- Moon Shot II – speaking of the moon and photos of the moon, here’s a tasty photo of the moon rising over Glacier Point in Yosemite National Park, and the story of how a couple physicists were able to pinpoint the location, date and time of the original Ansel Adams photo and recreate the photograph almost 60 years later.
- The new Yahoo Mail beta is really fantastic. It’s just like Oddpost, which makes sense, since Yahoo bought up Oddpost a couple years ago. I like it much more than Gmail, which is saying a great deal.
And just because I can, here’s another photo that I took tonight.
That’s just tasty. I like that photo.
Via 3 Quarks Daily (which appears to be down right now – in a TypePad related server outage), here are four amazing lectures by Richard Feynman, recorded at the University of Auckland in 1979. In the lectures, the Nobel Prize winning physicist elucidated the audience on theories of light, electron behavior and quantum mechanics.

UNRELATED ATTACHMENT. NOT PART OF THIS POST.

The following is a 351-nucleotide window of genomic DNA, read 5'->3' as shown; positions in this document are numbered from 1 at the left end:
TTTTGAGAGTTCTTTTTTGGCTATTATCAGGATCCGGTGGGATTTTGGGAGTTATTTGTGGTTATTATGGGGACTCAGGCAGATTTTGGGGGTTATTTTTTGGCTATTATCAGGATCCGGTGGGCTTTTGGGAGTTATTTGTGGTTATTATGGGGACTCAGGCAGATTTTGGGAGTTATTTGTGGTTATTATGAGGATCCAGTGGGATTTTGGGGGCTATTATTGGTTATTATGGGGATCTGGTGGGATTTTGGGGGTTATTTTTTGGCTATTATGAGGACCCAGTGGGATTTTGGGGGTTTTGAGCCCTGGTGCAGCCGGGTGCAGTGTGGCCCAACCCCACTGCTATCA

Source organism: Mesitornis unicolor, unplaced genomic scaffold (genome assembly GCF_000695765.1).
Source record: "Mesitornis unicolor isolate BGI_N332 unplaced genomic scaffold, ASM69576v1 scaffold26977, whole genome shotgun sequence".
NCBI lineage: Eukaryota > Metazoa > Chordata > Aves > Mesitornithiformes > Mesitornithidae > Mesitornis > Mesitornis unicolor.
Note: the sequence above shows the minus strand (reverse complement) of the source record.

So my recent bitch session about the lack of movies on Guam set me off on a movie watching jag. Since Thursday night I watched Aeon Flux, Walk the Line and Harry Potter and the Goblet of Fire. A veritable movie marathon. Since I’ve already discussed Aeon Flux, let me restrict my comments here to Walk the Line and Harry Potter.